Here’s the thing, we need a new kind of data store, a new kind of SQL, something that does for storing and querying large amounts of data what SQL did for normalized data. Sure you can store a lot of data in a relational database, but when I say large, I mean really large; a billion or more records. I know we need this because I keep seeing people build it.

The ubiquity of frustrating, unhelpful software interfaces has motivated decades of research into “Human-Computer Interaction.” In this paper, I suggest that the long-standing focus on “interaction” may be misguided. For a majority subset of software, called “information software,” I argue that interactivity is actually a curse for users and a crutch for designers, and users’ goals can be better satisfied through other means.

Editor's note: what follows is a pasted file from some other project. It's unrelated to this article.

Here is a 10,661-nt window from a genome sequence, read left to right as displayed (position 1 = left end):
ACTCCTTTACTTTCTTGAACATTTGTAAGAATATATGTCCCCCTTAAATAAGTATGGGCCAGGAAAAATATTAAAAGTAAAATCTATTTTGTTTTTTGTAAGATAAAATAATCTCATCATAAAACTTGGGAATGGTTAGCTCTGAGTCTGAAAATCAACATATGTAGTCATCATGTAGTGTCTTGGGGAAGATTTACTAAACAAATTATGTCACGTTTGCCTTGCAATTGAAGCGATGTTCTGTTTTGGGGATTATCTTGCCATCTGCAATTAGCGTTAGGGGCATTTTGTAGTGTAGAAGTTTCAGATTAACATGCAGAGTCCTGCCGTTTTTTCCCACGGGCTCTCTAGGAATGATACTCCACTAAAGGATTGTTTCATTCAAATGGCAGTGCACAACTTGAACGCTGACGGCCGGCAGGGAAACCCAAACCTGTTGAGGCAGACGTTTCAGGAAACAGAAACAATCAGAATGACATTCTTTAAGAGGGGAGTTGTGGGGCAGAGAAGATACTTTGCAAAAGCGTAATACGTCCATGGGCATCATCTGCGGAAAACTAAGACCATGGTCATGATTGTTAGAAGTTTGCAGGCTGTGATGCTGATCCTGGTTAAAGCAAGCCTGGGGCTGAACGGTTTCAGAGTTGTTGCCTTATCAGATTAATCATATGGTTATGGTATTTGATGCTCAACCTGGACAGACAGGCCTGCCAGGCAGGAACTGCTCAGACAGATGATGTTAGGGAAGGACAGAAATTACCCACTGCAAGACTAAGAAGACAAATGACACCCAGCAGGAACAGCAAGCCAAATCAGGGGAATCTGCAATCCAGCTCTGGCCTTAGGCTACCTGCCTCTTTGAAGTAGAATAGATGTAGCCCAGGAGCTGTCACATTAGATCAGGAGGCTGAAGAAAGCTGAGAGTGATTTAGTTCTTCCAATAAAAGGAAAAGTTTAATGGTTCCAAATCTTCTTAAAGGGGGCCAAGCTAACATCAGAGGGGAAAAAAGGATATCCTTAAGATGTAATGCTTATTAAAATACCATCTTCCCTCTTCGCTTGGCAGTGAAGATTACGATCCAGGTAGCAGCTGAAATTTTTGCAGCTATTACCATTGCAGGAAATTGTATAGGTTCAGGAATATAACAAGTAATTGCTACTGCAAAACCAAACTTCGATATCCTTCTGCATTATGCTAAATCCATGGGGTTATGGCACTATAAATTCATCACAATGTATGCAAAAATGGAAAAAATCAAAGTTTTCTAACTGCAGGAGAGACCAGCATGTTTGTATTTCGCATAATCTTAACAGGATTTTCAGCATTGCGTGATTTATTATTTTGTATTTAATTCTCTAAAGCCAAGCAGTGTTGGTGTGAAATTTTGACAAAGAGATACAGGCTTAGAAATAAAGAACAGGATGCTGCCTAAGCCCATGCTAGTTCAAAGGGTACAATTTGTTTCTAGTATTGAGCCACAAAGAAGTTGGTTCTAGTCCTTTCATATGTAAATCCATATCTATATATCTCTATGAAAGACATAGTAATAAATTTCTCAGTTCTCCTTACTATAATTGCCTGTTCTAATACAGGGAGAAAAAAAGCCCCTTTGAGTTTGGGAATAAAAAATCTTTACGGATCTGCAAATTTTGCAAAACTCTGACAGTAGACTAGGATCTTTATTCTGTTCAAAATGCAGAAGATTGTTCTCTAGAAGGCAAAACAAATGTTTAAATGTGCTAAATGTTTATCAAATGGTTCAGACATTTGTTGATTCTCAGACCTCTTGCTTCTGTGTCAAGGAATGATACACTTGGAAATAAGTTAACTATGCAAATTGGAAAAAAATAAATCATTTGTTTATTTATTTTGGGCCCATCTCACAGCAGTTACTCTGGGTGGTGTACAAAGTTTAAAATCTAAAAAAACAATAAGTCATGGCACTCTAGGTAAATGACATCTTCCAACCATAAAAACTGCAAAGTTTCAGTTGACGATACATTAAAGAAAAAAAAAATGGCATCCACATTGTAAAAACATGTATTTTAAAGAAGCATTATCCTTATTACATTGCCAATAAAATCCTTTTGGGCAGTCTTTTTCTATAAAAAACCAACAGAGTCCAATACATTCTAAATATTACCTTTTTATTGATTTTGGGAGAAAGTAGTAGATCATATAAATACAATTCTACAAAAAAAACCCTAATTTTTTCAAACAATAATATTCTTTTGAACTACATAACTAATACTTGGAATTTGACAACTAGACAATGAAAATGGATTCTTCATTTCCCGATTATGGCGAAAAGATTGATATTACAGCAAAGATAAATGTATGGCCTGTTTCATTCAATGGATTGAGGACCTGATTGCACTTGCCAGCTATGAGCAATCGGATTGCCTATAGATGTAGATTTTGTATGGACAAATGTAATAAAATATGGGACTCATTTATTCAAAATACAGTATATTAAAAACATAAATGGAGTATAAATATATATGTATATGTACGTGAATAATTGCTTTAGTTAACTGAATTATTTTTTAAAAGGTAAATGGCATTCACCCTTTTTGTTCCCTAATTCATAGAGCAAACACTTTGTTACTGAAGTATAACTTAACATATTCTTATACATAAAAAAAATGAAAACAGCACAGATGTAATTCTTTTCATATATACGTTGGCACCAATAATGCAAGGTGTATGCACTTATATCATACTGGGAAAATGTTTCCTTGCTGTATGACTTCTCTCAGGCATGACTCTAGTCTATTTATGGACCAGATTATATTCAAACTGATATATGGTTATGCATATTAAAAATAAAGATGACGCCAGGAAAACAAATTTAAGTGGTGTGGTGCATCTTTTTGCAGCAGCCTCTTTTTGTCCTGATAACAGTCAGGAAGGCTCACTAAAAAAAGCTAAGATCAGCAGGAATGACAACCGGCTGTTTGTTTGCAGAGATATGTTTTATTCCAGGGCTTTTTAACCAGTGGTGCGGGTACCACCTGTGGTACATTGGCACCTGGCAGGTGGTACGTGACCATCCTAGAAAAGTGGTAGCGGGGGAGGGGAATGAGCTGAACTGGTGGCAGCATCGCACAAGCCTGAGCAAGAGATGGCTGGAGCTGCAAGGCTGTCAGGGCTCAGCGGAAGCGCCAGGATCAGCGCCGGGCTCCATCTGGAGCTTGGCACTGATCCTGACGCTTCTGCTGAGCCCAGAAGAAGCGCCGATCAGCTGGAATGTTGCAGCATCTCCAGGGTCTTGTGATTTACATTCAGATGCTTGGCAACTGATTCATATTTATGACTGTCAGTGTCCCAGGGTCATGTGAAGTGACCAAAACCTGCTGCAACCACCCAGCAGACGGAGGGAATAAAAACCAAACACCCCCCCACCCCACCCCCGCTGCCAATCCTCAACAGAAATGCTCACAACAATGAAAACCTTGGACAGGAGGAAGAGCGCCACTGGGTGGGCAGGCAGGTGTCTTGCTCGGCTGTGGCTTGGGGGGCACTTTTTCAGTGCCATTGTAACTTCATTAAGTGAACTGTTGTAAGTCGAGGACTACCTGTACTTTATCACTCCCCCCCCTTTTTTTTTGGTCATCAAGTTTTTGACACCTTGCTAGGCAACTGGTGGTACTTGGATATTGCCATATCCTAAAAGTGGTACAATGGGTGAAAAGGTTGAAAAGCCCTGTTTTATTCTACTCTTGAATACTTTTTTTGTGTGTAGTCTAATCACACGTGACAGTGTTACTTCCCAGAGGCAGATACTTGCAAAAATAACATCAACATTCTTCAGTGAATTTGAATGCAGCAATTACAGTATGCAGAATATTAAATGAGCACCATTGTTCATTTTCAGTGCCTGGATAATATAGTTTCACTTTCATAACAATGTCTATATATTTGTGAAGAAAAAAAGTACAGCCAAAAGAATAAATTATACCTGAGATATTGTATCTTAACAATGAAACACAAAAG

It became clear to me that the best solution for text was to use a combination of a serif and a sans that derive directly from each other. The only remaining question was which combination of serif and sans could meet this criterium?

I have spent many years working on the FreeBSD kernel, and only rarely did I venture into userland programming, but when I had occasion to do so, I invariably found that people programmed like it was still 1975.